Peggy Frizzo

Peggy Frizzo

Computer Software/Hardware, Manufacturing/Industry

By Keisha Reynolds

“The tools don’t make the writer, and they haven’t changed the fundamental writing process,” says Peggy Frizzo. She found herself falling in loving with writing during college, although it took her a while to realize her path, which somewhat fell right into her lap. In this conversation, she allows us to see the path she took to becoming a tech writer, and offers two pieces of advice for our readers and those interested in the field.  

Question: What is your Job title and description? 

Peggy: My job position is Technical Writer. I coordinate all facets of technical writing projects for software product and project manuals and other areas as assigned. I also provide technical support, guidance, editing, and other services to help establish and ensure suitability, uniformity, consistency, and technical accuracy among related documents that are prepared by other technical writers. Plus, I must maintain expertise in software product and project manuals and other areas as available.

Q: Where did you attend college and what is your level of education?

P: I received a bachelor’s degree from Ball State University [Indiana].

Q: What inspired you to become a tech writer? 

P: I have a degree in English, but wasn't sure what I was going to do with it. I just fell into the field of technical writing.

Q: What was your first job as a tech writer?

P: I was hired to do technical training, but there were no materials, so I wrote the training outlines, all the materials to go with the training, and some job aids and manuals to leave with my customers. (It wasn't until I started my current job almost 11 years ago that I knew there was such thing as a technical writer.)

Q: Did you face difficulties/ challenges becoming a tech writer? Would you do anything differently? 

P: In documenting software I see usability issues with the applications I document. Working with the engineers who are creating the applications can be frustrating —when I know my input could improve the software product in an important way, but they don't care or don't have time to consider changes. But, overall, no.

Q: What is the best part of being a tech writer?

P: I'm not a creative person. If I had to write short fiction I would flounder. I love writing procedures and clearly describing technical things — pretty geeky, but true!

Q: How as technology affected your career, such as any software or hardware changes?

P: The software and hardware have the potential to makes us more efficient. A good computer, good software, and skill in developing efficiencies all go together (such as creating macros in Word to apply consistent formatting). I can't think of any whopping new changes in software or hardware that have had impact on me personally. I was happy to use WordPerfect for Windows 3.1 18 years ago, Microsoft Word 2003 serves me just fine now, and I'll upgrade to Word 2007 in a few weeks. None of the software and hardware changes were necessary from a writing point of view. The tools don't make the writer, and they haven't changed the fundamental writing process.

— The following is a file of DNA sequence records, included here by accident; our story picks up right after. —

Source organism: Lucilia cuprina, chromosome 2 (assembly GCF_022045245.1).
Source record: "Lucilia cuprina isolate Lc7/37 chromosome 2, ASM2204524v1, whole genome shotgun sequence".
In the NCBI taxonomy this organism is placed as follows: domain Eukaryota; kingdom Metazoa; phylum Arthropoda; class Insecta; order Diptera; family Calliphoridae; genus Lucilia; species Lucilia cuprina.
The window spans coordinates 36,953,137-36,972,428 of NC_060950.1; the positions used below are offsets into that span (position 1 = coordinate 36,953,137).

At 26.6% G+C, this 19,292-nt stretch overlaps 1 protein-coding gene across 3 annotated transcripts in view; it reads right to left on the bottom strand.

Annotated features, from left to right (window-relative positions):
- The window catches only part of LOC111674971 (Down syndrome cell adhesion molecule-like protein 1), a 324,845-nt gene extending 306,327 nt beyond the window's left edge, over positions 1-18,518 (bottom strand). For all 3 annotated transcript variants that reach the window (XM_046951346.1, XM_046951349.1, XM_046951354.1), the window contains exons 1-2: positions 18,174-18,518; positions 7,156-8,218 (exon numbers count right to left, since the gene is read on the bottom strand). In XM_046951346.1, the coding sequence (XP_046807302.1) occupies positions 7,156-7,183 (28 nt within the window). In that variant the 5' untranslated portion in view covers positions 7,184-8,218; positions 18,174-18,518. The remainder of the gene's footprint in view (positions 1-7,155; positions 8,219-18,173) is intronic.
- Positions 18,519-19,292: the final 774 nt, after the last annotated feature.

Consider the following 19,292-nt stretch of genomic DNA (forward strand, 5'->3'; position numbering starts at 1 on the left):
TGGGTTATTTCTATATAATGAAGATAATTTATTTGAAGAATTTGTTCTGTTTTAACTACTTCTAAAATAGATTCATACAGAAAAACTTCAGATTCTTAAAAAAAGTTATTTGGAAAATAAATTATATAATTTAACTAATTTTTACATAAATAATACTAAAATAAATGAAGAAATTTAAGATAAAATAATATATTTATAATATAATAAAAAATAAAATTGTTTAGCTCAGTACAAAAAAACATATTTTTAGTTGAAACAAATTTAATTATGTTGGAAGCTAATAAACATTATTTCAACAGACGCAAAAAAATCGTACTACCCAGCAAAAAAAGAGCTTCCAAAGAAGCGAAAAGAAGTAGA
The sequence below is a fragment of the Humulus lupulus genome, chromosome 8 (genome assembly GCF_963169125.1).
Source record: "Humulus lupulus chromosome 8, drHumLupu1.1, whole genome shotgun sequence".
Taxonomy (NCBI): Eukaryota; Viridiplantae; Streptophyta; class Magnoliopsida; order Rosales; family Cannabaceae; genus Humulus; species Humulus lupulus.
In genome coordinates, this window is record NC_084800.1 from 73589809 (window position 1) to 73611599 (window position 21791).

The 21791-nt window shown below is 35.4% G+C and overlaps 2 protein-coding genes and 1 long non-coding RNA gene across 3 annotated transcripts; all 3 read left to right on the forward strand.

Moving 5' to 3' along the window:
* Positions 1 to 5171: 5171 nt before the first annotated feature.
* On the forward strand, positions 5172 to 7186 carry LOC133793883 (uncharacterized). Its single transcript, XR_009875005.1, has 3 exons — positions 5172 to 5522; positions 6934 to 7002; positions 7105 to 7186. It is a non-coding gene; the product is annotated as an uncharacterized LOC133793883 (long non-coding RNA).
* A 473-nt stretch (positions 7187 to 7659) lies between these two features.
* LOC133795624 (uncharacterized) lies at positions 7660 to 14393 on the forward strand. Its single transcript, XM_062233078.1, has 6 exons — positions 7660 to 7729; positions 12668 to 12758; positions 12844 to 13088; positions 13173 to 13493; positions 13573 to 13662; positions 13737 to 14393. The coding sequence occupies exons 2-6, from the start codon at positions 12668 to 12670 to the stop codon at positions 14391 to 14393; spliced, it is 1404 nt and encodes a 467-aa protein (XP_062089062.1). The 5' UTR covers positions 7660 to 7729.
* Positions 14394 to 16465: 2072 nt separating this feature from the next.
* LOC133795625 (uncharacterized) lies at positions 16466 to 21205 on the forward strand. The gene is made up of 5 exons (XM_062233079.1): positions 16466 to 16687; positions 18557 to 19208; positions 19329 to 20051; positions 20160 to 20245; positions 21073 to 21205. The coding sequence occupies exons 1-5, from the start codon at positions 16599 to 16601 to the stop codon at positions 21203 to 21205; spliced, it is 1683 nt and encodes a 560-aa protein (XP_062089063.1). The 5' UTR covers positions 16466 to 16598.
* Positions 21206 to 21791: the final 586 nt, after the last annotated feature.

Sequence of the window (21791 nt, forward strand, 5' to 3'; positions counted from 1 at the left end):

Q: What is your daily schedule like?

P: It varies, I work part time, 9 am to 3 pm Mondays and 6 am to 3 pm Tuesdays, Thursdays, and Fridays.

Q: What is a typical day like for you? What tasks do you complete and what types of documents do you produce?

P: My primary responsibility is documenting the software our company develops. I use Microsoft Word to create documents, Jaws PDF Maker to make PDFs, and I use RoboHelp to create help files. To access the software interface so I can use it, review it, and document it, I frequently use Remote Desktop. When I am creating a customer version of the help and/or manuals, I usually connect to the customer’s server and start with a base document/help project to reflect the configurations and customizations for each customer. I mostly use email and IM to communicate with the SMEs (subject matter experts).

Q: Who are your clients, and how often do you communicate with them?

P: My clients are internal to our company – basically I am working for the product and project engineers. The engineers work with our end customer (Wal-Mart, JCPenney, Federal-Mogul, etc.) but it extremely rare for me to have contact with the end customer. I’m in contact with my internal clients frequently, however: several times a week, sometimes several times daily.

Q: Who do you collaborate and communicate with most often?

P: My TechComm coworkers and the product and project engineers.

Q: Do you have any specific stories about your career, or the path you took to get there?

P: My career happened to me instead of my seeking it out. In college I tried out several majors and finally landed on English with a minor in Business; they were the easiest for me. I had no idea what I was going to do after I graduated. A few weeks before graduation, a job offer fell into my lap. The person who contacted me about the job is someone I knew from college, and he knew I was a good writer and a hard worker with great communication and customer service skills.

Q: Can you offer one piece of advice for technical writing students, or anyone who is interested in the field?

P: Make sure you are good at it and that you love doing it. …whatever “it” is. Having a “can do” attitude is important but isn’t worth anything unless you follow through.


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